Applicants will also need to describe the format they will use to provide continuing and ongoing training and instruction in research ethics/RCR (using their own faculty) throughout the year for each year of the trainees’ fellowship. These may be lectures, panel discussions, or colloquia providing refreshers on topics covered in UCSF in-person course offerings such as RCR-PS or BMS 214 (see Subject Matter), but they may also cover topics of specific ethical concern in the trainees’ field not covered by RCR-PS or BMS 214.
- Conflict of interest
- Policies regarding human subjects
- Mentor/mentee responsibilities
- Collaborative research
- Peer review
- Data acquisition, management, sharing, and ownership
- Research misconduct
Some institutes only require informal training by a faculty mentor, while others require actual formal instruction, preferably by faculty. If you participate in formal training, please include the names of the participating faculty members in your grant.
Duration of Instruction
NIH suggests RCR training should consist of at least 8 contact hours between participants and faculty instructors. Applicants will also need to describe the plan and duration of instruction beyond the CTSI and/or CITI online training programs.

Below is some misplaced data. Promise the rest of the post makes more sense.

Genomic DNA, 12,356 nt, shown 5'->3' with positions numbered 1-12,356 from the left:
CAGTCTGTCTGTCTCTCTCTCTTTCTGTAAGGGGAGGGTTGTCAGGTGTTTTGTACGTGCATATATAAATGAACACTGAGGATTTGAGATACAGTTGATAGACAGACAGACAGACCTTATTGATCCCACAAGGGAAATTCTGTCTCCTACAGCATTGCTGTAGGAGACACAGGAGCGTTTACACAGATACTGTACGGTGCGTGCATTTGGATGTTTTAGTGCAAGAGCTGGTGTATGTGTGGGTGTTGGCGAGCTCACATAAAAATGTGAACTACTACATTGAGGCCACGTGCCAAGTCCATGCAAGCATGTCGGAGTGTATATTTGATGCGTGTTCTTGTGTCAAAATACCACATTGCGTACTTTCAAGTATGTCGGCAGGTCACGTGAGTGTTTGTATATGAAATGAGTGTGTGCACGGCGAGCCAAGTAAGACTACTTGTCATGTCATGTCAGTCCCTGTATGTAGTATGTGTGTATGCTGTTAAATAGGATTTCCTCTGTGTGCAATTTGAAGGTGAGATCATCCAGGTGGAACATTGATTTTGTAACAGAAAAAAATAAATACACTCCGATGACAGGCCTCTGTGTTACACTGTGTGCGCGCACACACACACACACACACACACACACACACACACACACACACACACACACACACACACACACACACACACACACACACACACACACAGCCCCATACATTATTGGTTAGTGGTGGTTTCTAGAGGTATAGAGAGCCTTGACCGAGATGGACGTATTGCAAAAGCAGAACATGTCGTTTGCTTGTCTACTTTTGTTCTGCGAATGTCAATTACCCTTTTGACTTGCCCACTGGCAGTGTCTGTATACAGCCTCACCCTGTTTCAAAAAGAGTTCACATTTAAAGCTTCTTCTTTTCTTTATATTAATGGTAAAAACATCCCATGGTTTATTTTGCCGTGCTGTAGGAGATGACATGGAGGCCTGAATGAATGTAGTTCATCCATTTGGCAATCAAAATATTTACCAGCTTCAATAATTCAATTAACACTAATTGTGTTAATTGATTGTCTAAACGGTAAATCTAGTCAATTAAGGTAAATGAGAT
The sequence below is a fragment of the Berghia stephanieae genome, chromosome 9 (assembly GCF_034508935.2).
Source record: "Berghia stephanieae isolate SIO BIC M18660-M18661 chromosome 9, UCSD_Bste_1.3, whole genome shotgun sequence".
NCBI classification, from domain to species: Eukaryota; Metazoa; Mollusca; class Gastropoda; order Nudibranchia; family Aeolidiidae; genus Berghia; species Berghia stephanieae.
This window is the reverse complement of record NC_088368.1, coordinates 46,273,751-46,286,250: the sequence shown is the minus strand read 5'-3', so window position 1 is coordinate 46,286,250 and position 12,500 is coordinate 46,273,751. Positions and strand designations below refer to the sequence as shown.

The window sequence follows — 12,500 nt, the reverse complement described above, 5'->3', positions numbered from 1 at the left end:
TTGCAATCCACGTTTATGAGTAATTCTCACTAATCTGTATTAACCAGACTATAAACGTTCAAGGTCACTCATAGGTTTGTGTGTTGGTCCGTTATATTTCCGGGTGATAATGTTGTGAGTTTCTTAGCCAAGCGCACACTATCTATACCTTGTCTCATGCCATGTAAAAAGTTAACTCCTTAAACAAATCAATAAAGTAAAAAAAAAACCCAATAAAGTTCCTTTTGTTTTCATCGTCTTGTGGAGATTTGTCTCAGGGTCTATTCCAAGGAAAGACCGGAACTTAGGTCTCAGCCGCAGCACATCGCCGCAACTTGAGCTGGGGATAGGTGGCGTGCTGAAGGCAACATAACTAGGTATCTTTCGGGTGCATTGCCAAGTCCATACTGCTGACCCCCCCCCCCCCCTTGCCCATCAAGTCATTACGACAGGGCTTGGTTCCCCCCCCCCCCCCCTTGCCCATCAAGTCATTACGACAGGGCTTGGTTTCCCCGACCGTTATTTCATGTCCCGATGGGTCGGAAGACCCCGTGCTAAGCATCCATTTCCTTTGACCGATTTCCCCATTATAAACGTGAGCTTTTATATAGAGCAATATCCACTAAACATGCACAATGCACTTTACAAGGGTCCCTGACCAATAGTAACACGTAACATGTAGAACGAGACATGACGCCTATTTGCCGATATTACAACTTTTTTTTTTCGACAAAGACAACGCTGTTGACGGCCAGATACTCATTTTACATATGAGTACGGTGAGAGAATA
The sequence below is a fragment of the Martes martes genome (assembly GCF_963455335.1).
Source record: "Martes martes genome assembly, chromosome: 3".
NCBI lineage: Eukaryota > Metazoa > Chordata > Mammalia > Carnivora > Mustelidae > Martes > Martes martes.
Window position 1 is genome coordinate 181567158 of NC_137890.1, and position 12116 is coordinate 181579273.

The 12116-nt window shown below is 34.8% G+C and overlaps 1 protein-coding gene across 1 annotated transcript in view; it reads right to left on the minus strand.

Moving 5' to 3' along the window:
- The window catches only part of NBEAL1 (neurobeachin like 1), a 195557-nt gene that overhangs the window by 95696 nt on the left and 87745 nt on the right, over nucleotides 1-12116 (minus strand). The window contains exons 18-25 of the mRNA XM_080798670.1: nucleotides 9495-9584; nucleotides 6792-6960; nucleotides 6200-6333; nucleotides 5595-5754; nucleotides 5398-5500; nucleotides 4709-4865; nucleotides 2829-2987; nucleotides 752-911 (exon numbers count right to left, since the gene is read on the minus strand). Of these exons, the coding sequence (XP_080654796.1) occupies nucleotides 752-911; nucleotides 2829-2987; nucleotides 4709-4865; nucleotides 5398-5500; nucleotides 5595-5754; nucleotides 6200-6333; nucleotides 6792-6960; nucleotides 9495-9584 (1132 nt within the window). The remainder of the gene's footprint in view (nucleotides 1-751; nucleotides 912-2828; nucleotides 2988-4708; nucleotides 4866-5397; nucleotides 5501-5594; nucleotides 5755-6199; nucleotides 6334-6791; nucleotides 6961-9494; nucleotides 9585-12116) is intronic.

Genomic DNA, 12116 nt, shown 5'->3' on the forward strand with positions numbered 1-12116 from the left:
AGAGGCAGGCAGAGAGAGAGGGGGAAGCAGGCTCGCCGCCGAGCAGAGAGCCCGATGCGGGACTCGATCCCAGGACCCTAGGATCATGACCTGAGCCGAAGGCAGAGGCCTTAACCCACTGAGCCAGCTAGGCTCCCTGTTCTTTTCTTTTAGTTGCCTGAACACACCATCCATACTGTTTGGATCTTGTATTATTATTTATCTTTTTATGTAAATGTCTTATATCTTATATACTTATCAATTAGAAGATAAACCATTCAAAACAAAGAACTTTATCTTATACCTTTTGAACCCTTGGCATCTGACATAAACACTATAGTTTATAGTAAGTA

Reflection on RCR should recur throughout a scientist’s career: at the undergraduate, post-baccalaureate, pre-doctoral, postdoctoral, and faculty levels. Institutional training programs and individual fellows/scholars are strongly encouraged to consider how to optimize instruction in RCR for the particular career stage(s) of the individual(s) involved.
Instruction must be undertaken at least once during each career stage, and at a frequency of no less than once every four years. It is highly encouraged that initial instruction during pre-doctoral training occurs as early as possible in graduate school.
Individuals at the early career investigator level (including mentored K awardees and K12 scholars) must receive instruction in RCR at least once during this career stage.
Senior fellows and career award recipients (including F33, K02, K05, and K24 awardees) may fulfill the requirement for instruction in RCR by participating as lecturers and discussion leaders.
To meet the above requirements, instruction in RCR may take place, in appropriate circumstances, in a year when the trainee, fellow or career award recipient is not actually supported by an NIH grant.
Clinical and Translational Sciences Institute (CTSI)
Online RCR Course Contacts
Assistant Professor, UCSF School of Nursing
CTSI RCR Course Director